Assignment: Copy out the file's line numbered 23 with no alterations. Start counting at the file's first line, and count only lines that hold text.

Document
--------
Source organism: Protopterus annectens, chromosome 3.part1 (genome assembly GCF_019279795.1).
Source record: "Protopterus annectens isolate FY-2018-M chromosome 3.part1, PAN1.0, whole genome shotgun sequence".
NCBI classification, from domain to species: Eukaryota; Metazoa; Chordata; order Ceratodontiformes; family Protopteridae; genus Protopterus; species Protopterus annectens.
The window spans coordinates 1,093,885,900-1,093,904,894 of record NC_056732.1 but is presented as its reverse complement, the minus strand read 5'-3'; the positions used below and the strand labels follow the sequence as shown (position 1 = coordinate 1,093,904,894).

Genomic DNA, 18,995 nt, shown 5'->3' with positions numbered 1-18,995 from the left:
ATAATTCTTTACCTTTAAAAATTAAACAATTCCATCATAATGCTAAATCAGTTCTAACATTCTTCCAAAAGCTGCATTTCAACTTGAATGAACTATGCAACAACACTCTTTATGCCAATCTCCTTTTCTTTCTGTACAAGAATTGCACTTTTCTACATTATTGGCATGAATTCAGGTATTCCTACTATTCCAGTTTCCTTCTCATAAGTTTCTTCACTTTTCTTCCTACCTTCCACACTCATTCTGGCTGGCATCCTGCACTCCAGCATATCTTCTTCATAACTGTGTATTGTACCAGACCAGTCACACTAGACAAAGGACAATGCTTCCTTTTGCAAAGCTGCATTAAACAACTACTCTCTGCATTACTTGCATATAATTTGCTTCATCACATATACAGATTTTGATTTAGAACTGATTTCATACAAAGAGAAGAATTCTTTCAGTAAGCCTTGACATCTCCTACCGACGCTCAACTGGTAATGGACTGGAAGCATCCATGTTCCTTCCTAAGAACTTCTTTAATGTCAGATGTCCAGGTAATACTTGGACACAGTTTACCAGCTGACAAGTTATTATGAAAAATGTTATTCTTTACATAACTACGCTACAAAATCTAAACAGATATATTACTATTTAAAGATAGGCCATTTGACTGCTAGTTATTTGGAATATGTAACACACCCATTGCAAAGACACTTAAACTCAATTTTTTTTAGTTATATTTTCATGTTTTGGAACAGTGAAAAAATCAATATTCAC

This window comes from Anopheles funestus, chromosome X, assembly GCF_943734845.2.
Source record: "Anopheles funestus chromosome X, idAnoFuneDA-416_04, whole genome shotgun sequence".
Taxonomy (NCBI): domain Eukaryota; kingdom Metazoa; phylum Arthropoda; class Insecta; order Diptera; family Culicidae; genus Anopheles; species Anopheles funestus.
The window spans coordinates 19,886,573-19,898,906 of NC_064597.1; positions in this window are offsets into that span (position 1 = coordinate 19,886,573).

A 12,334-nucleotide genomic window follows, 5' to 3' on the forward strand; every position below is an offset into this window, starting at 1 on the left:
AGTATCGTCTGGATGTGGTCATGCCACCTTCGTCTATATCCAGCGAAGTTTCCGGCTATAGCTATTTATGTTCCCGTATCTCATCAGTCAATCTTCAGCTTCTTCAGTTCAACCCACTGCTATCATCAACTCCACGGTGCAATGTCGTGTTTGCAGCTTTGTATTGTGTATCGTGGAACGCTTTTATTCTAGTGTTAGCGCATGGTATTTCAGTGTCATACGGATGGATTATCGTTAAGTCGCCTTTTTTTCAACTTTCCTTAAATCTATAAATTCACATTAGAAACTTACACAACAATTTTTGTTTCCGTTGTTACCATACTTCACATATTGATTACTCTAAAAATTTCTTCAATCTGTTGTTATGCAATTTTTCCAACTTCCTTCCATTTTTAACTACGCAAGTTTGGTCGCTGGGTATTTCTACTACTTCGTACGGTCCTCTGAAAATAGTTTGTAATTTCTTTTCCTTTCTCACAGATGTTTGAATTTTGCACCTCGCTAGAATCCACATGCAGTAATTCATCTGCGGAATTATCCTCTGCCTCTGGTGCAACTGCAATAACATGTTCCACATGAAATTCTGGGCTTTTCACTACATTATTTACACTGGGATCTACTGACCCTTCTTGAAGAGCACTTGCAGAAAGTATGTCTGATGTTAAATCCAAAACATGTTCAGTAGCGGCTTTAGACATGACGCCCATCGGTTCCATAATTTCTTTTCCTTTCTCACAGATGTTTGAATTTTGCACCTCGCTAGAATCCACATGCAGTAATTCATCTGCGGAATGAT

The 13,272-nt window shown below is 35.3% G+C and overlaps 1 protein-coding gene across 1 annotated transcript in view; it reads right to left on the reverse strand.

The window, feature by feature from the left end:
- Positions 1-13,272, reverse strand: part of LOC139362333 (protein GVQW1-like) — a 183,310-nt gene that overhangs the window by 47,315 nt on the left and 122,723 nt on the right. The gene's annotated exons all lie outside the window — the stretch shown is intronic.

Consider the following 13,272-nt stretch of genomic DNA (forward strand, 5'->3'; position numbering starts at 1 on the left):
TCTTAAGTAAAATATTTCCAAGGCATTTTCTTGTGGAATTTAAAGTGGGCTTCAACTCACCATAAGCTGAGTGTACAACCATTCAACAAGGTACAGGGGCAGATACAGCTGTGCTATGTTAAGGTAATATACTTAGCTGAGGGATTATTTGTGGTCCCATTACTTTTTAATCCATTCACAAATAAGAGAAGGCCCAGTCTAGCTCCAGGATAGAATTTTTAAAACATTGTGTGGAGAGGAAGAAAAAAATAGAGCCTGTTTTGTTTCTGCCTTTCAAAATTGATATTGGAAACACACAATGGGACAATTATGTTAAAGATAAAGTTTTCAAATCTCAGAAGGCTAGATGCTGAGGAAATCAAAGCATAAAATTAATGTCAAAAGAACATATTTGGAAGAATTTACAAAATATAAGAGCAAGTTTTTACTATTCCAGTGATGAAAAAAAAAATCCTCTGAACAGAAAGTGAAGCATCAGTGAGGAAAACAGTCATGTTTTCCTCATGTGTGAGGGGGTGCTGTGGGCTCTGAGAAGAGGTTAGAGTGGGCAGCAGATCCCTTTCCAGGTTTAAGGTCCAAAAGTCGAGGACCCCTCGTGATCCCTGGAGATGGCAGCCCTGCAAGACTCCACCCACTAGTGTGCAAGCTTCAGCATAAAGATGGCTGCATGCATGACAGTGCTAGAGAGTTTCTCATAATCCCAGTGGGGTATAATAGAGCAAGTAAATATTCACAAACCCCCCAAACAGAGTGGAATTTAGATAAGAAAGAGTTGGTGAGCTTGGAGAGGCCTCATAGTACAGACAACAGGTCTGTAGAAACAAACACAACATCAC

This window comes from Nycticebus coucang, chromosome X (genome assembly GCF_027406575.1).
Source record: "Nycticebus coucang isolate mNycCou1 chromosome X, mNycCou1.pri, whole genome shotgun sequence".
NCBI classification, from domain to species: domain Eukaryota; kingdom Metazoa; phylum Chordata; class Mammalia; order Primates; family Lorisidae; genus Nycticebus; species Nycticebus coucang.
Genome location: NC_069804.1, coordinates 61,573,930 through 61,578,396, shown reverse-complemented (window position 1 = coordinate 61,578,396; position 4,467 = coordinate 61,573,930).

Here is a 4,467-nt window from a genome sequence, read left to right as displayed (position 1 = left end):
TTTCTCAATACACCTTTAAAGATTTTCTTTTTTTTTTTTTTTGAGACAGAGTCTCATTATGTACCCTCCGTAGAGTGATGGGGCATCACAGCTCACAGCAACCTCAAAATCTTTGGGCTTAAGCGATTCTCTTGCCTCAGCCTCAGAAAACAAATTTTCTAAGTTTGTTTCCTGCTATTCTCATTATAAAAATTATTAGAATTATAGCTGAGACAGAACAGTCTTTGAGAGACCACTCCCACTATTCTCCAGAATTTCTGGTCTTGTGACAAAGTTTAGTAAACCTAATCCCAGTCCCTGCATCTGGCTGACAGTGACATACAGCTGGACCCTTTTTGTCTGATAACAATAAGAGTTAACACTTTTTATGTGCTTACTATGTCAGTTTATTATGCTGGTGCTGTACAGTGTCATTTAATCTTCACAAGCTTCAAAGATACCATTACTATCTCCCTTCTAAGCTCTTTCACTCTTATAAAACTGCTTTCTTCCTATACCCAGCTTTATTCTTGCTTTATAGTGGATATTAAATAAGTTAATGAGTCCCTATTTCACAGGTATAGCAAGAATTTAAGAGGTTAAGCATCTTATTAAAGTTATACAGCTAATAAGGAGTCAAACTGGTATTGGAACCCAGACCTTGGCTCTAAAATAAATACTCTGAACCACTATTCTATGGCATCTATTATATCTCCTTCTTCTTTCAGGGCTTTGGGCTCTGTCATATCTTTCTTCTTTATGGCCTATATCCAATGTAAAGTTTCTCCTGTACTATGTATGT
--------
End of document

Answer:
TTTCTCAATACACCTTTAAAGATTTTCTTTTTTTTTTTTTTTGAGACAGAGTCTCATTATGTACCCTCCGTAGAGTGATGGGGCATCACAGCTCACAGCAACCTCAAAATCTTTGGGCTTAAGCGATTCTCTTGCCTCAGCCTCAGAAAACAAATTTTCTAAGTTTGTTTCCTGCTATTCTCATTATAAAAATTATTAGAATTATAGCTGAGACAGAACAGTCTTTGAGAGACCACTCCCACTATTCTCCAGAATTTCTGGTCTTGTGACAAAGTTTAGTAAACCTAATCCCAGTCCCTGCATCTGGCTGACAGTGACATACAGCTGGACCCTTTTTGTCTGATAACAATAAGAGTTAACACTTTTTATGTGCTTACTATGTCAGTTTATTATGCTGGTGCTGTACAGTGTCATTTAATCTTCACAAGCTTCAAAGATACCATTACTATCTCCCTTCTAAGCTCTTTCACTCTTATAAAACTGCTTTCTTCCTATACCCAGCTTTATTCTTGCTTTATAGTGGATATTAAATAAGTTAATGAGTCCCTATTTCACAGGTATAGCAAGAATTTAAGAGGTTAAGCATCTTATTAAAGTTATACAGCTAATAAGGAGTCAAACTGGTATTGGAACCCAGACCTTGGCTCTAAAATAAATACTCTGAACCACTATTCTATGGCATCTATTATATCTCCTTCTTCTTTCAGGGCTTTGGGCTCTGTCATATCTTTCTTCTTTATGGCCTATATCCAATGTAAAGTTTCTCCTGTACTATGTATGT